- Classifying as second websites each of the sites having quality scores above a second threshold greater than the first threshold, at least one of the number of websites having a quality score greater than the first threshold
- Generating a first composite-representation of the websites classified as the first websites
- Generate a second composite-representation of the websites classified as the second websites
- Receive a representation of another website
- Determining a first measure of the difference between the first composite-representation and the representation
- Determining the second measure of the difference between the second composite-representation and the representation
- Based on the first measure of difference and the second measure of difference, classify the other website as one the first websites, the second websites, or as third websites that are not classified as either the first websites or second websites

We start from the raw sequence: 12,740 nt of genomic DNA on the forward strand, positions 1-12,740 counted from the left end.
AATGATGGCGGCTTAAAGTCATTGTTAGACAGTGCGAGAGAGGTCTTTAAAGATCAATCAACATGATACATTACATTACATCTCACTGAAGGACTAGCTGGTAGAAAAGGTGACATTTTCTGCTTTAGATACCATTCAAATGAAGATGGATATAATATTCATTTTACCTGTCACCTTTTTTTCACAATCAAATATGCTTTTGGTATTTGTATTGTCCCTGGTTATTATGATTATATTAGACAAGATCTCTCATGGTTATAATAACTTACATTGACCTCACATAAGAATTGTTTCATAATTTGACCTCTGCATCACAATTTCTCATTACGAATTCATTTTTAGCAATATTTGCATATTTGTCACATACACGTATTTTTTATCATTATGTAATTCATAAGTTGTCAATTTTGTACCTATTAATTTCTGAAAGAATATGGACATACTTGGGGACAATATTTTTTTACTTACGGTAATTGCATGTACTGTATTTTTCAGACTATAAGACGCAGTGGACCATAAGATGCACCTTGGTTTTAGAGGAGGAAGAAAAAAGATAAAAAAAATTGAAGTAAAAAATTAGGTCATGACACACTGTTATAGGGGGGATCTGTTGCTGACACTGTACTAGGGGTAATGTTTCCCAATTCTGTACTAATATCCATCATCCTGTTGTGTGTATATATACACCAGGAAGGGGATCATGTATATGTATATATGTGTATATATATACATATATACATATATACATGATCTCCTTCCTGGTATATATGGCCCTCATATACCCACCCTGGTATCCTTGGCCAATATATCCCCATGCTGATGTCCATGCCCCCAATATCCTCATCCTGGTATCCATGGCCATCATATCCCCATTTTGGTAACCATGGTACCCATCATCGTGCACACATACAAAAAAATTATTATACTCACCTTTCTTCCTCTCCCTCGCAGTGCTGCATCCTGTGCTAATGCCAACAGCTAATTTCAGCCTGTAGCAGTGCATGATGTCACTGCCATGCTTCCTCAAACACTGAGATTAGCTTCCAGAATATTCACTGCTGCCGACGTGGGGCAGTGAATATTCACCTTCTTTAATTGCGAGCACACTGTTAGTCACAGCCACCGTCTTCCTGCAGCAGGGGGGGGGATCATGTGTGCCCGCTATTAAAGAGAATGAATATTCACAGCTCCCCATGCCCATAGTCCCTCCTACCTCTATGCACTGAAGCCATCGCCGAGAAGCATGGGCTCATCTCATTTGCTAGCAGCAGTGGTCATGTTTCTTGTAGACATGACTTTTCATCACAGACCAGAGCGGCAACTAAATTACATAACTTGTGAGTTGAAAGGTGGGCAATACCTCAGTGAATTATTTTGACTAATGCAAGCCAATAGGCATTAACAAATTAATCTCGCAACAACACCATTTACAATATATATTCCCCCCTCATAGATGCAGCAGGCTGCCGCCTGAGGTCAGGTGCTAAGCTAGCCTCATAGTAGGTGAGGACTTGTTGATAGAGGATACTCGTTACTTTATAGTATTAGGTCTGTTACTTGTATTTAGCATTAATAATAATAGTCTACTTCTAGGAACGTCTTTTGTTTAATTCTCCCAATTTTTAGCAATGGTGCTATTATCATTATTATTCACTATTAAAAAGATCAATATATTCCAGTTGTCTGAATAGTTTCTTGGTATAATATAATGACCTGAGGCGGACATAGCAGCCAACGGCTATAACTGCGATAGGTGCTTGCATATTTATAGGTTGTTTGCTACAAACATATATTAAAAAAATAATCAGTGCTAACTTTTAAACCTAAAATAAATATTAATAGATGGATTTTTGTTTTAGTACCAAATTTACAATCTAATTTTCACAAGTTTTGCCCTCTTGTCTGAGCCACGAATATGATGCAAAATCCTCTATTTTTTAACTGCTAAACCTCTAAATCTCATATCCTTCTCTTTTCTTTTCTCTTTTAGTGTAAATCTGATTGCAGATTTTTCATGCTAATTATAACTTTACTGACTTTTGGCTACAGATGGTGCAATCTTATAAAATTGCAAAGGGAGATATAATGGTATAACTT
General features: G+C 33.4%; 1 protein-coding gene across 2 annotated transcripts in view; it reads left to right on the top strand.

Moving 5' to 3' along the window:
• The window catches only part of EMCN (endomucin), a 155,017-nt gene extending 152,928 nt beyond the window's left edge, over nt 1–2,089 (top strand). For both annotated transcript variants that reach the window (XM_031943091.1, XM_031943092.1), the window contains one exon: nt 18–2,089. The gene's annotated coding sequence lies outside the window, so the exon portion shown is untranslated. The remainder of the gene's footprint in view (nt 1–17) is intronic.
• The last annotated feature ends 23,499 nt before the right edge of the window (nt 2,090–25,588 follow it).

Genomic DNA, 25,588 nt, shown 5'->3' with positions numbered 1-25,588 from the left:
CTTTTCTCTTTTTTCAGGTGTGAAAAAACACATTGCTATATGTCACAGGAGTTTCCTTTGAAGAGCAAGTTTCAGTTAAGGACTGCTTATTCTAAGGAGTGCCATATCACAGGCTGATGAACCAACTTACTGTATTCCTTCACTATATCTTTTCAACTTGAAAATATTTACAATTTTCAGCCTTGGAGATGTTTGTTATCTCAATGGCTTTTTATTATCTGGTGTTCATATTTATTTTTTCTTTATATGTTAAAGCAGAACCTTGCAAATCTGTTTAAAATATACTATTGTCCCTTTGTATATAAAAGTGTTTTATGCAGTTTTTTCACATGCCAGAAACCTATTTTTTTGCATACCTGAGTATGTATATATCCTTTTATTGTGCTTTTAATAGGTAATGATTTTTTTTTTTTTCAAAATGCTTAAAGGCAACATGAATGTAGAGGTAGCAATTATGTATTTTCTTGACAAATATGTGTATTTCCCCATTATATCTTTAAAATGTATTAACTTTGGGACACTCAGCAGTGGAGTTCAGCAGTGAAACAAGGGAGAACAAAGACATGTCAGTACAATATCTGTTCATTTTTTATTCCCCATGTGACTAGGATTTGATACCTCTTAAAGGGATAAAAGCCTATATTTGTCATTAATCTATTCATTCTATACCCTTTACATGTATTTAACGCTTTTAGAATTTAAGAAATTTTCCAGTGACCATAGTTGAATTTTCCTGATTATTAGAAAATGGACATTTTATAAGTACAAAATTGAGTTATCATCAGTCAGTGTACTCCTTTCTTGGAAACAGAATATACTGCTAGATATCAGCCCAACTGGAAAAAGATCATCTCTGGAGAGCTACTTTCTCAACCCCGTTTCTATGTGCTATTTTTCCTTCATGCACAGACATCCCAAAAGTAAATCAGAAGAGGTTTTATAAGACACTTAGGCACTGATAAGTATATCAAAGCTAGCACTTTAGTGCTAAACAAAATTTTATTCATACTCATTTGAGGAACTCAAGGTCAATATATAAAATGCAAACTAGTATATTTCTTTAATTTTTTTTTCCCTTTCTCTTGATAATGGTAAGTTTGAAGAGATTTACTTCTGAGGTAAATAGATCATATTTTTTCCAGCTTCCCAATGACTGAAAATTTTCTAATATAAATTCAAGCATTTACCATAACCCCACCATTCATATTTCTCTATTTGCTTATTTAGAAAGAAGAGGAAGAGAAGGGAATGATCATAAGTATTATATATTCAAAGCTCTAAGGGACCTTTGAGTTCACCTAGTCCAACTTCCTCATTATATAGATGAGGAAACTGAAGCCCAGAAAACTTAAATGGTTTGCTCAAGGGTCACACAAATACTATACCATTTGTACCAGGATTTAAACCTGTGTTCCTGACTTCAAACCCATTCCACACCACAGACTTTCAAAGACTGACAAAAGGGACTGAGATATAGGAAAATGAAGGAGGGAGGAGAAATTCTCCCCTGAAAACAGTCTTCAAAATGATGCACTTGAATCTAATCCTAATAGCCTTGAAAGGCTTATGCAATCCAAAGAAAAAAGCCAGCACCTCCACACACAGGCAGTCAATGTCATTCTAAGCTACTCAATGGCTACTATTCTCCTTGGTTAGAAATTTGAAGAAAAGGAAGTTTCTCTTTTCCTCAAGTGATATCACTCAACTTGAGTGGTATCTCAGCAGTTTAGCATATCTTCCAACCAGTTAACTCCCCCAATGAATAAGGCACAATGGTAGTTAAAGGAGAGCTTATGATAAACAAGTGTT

Queries Request Responses from Particular Knowledge Domains
The patent application tells us that its process includes using terms from the query to understand that the query is requesting responsive data from a particular knowledge domain.
It may search for responses from that particular knowledge domain. The process involves:
- Generating, from the authoritative data sources, preprocessed responses to future queries
- Receiving, after generating the preprocessed responses, a query determined to or show the particular knowledge domain
- In response, responding to the query with one of the preprocessed response
Advantages Of this Website Representation Vectors Approach